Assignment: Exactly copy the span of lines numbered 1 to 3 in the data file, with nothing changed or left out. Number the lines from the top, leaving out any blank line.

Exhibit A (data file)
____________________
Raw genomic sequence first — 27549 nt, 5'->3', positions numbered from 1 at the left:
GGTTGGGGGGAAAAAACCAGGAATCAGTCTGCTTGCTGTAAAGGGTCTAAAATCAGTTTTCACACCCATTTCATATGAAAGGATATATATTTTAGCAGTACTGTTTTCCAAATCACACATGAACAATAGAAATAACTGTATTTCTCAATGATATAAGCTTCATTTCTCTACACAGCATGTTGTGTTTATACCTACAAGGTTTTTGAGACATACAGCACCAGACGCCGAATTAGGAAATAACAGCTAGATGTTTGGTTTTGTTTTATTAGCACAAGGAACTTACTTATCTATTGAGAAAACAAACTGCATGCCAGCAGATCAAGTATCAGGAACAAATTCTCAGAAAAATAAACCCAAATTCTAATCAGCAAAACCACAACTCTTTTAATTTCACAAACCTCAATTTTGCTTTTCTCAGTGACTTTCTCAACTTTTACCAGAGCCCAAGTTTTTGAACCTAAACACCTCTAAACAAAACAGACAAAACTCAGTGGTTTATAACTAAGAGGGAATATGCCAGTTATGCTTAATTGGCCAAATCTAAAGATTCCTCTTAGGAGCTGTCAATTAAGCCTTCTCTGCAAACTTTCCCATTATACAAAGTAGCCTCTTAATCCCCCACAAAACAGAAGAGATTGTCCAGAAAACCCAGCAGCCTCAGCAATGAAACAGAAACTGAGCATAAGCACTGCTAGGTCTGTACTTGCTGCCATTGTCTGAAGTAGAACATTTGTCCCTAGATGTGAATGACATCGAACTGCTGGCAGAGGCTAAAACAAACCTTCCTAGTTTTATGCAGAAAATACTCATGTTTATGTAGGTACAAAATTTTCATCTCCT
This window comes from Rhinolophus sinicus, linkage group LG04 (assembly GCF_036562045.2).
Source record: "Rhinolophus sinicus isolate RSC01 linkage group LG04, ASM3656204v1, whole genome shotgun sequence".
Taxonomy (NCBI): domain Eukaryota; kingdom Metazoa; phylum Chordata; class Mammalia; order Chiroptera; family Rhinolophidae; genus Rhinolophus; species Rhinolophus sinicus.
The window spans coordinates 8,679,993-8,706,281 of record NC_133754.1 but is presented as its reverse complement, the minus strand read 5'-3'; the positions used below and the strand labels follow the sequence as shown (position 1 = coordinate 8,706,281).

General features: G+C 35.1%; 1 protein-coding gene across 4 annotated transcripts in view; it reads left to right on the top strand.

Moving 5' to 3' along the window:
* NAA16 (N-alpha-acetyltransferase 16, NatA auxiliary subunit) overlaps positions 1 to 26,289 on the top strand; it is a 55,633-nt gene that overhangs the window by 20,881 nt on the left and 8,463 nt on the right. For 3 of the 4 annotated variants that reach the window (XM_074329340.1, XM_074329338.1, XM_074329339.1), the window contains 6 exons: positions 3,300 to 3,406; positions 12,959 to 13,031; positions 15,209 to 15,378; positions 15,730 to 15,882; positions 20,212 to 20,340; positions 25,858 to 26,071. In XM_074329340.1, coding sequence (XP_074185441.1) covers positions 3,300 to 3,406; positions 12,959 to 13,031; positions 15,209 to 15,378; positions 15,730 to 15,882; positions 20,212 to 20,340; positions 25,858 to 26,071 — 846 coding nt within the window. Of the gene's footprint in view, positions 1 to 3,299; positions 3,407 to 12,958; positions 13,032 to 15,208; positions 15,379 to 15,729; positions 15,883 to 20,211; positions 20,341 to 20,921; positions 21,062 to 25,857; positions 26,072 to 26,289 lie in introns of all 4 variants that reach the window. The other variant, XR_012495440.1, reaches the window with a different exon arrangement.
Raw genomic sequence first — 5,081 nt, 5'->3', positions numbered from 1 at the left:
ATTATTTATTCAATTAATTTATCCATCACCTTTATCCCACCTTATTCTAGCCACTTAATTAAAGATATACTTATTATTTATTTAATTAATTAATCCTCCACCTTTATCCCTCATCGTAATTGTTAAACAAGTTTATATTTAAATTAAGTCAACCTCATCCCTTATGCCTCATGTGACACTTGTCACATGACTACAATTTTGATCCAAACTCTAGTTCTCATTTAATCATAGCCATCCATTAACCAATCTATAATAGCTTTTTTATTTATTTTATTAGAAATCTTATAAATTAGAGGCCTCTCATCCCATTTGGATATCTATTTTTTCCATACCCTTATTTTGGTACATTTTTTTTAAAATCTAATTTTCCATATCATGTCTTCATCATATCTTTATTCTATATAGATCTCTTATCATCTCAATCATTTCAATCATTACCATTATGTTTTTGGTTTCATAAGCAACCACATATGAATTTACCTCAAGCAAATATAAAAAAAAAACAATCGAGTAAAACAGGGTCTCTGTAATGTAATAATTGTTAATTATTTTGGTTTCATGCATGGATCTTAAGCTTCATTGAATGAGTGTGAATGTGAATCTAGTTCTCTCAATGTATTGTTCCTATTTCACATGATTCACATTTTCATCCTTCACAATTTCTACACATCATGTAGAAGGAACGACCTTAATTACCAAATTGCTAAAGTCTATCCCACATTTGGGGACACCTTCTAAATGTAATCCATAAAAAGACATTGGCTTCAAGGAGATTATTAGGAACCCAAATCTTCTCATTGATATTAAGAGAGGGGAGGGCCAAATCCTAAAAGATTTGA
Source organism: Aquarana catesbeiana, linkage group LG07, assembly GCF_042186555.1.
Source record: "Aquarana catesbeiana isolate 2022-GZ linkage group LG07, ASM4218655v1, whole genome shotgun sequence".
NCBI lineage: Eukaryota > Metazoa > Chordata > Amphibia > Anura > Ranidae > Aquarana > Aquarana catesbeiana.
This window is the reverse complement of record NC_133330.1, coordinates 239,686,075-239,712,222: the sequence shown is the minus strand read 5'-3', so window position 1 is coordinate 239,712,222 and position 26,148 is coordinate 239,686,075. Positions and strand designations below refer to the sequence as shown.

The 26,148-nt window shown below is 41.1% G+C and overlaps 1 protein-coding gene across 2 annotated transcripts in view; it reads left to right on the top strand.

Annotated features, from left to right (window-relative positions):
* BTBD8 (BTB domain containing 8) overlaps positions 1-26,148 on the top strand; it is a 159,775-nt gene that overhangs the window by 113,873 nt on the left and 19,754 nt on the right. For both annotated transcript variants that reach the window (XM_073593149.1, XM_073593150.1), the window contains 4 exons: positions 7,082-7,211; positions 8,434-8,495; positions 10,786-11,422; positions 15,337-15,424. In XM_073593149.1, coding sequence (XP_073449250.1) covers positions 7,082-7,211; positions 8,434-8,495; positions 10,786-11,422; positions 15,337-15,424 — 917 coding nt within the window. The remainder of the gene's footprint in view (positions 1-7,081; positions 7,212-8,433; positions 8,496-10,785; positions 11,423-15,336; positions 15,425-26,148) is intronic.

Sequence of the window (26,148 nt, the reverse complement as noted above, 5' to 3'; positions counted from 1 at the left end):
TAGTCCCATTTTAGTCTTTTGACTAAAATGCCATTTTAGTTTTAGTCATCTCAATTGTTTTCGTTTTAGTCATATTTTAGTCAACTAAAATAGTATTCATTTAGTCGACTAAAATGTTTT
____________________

Raw genomic sequence first — 27549 nt, 5'->3', positions numbered from 1 at the left:
GGTTGGGGGGAAAAAACCAGGAATCAGTCTGCTTGCTGTAAAGGGTCTAAAATCAGTTTTCACACCCATTTCATATGAAAGGATATATATTTTAGCAGTACTGTTTTCCAAATCACACATGAACAATAGAAATAACTGTATTTCTCAATGATATAAGCTTCATTTCTCTACACAGCATGTTGTGTTTATACCTACAAGGTTTTTGAGACATACAGCACCAGACGCCGAATTAGGAAATAACAGCTAGATGTTTGGTTTTGTTTTATTAGCACAAGGAACTTACTTATCTATTGAGAAAACAAACTGCATGCCAGCAGATCAAGTATCAGGAACAAATTCTCAGAAAAATAAACCCAAATTCTAATCAGCAAAACCACAACTCTTTTAATTTCACAAACCTCAATTTTGCTTTTCTCAGTGACTTTCTCAACTTTTACCAGAGCCCAAGTTTTTGAACCTAAACACCTCTAAACAAAACAGACAAAACTCAGTGGTTTATAACTAAGAGGGAATATGCCAGTTATGCTTAATTGGCCAAATCTAAAGATTCCTCTTAGGAGCTGTCAATTAAGCCTTCTCTGCAAACTTTCCCATTATACAAAGTAGCCTCTTAATCCCCCACAAAACAGAAGAGATTGTCCAGAAAACCCAGCAGCCTCAGCAATGAAACAGAAACTGAGCATAAGCACTGCTAGGTCTGTACTTGCTGCCATTGTCTGAAGTAGAACATTTGTCCCTAGATGTGAATGACATCGAACTGCTGGCAGAGGCTAAAACAAACCTTCCTAGTTTTATGCAGAAAATACTCATGTTTATGTAGGTACAAAATTTTCATCTCCT
This window comes from Rhinolophus sinicus, linkage group LG04 (assembly GCF_036562045.2).